Social media is filled with all kinds of memes and links to compilations of some of the most awkward family portraits ever created. Most of us have that one photo from the past that just keeps resurfacing, no matter how many times we try to hide it. Family portraits are supposed to be beautiful, cherished memories that we hold onto for the rest of our lives. So how do you make sure you get a good one?
Shop around: Quality is more than just the finished product.
Yes, you want to find a photographer with impeccable camera skills. Ask to see a prospective hire’s sessions, as well as checking out some sessions. Look for consistency as well as artistry. In addition to that, you want to make sure that your family and the photographer click. Some personalities clash and that could potentially reflect in the finished product. More money doesn’t always mean better quality. On the other hand, go too cheap and you could very well get what you paid for.
Relax: Act natural with each other and in your environment.
Kids especially need to establish a relationship with a new face. Michelle Chernock, of Michelle Chernock Photography in Toledo, Ohio, says, “I try to sit down and play with the kids before I ever raise my camera. Then I give them a chance to play a little in front of the camera and show them a few of the images on the back of the camera. That tends to get them excited about making more images. From there I move into the more formal posed images (being sure to be playful with them so we get real smiles) with the promise of getting really crazy at the end. Once we’ve got the money shots, I’ll let the kids suggest some poses. They like to feel they are involved.”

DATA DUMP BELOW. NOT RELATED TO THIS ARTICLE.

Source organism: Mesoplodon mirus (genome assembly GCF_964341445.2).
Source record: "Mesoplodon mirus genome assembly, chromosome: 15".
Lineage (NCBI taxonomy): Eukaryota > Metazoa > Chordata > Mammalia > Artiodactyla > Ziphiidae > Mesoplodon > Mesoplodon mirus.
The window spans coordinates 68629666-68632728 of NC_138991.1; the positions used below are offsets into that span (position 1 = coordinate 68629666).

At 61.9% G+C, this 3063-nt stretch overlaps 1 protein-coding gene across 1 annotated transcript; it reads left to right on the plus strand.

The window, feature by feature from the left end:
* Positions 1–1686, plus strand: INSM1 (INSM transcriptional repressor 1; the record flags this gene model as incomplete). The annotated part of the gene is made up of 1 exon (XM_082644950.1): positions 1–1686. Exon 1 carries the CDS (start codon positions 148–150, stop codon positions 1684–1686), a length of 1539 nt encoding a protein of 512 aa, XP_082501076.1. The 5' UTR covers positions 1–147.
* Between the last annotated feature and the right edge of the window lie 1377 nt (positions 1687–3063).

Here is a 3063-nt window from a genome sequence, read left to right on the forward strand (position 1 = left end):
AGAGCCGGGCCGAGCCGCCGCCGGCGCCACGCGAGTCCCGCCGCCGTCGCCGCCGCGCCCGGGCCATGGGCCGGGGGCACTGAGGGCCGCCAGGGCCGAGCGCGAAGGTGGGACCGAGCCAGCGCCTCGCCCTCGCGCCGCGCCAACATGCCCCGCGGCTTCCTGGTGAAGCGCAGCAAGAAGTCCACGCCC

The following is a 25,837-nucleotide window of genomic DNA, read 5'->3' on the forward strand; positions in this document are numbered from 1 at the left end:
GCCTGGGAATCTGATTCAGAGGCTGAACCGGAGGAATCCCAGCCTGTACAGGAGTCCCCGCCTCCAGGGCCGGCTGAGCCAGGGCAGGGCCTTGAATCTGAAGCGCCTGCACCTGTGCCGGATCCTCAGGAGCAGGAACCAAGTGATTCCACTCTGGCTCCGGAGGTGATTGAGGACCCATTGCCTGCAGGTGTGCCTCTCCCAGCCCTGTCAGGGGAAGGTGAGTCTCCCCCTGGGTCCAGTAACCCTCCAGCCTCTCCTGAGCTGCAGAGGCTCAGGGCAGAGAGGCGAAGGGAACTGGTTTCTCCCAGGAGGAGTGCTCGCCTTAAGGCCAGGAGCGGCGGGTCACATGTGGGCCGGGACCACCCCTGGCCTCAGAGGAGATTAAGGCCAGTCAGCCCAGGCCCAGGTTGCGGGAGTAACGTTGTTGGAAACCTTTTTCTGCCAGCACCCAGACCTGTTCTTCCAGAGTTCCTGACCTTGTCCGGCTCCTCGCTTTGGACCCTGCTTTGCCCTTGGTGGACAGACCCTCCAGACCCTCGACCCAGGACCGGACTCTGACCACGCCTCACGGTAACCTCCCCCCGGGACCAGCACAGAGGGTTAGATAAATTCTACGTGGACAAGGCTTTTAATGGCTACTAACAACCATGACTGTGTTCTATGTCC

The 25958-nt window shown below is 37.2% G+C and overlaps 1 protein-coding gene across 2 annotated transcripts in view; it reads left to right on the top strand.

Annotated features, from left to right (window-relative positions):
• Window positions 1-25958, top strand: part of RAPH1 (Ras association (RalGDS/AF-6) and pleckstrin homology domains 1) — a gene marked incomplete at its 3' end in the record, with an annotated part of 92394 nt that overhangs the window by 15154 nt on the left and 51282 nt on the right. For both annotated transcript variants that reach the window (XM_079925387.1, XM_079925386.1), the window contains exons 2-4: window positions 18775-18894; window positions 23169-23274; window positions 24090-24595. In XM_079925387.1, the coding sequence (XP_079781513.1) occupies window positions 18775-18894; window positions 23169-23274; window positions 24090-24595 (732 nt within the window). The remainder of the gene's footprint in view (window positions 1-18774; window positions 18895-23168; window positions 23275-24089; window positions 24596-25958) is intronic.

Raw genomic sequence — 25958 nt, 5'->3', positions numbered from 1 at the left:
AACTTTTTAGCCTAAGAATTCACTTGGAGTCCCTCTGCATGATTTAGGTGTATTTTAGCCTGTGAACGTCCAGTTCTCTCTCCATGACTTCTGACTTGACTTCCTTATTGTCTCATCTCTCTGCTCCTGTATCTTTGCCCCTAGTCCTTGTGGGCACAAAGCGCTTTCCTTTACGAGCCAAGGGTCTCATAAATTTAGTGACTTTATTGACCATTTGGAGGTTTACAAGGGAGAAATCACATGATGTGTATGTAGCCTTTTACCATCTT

I always like to engage the children in conversation, especially asking them to tell me about their favorite things, to capture a true expression of joy. Some photographers’ best work comes from those candid shots.
Move about: Think outside the traditional studio.
Chelse, of EIEIO Photography in Honeoye Falls, New York, has a variety of locations in her portraits. Families pose inside and out, whether it is in the studio, outside among trees and flowers, in a family’s home, or even at their favorite hangout.
Strike a pose: Work that triangle.
Chernock recommends creating a triangle when posing a group of people, to “create interest within the composition.” Within that triangle formation, you can create a variety of poses to keep the shots interesting. She also recommends having people stand closer together than they are used to being, for more cohesion.
Coordinate: A perfect match isn’t necessary
Gone are the days of a perfectly matched wardrobe. No need to dress up in identical uniforms. Each person is unique, yet you are bound together by the common thread of your family ties. Reflect that by choosing coordinating colors and patterns.
At the end of the day, try to remember to have fun. Whether you are hiring a professional to take your family portraits, or attempting to do them on your own, these five tips will help to create a lasting memory to cherish forever.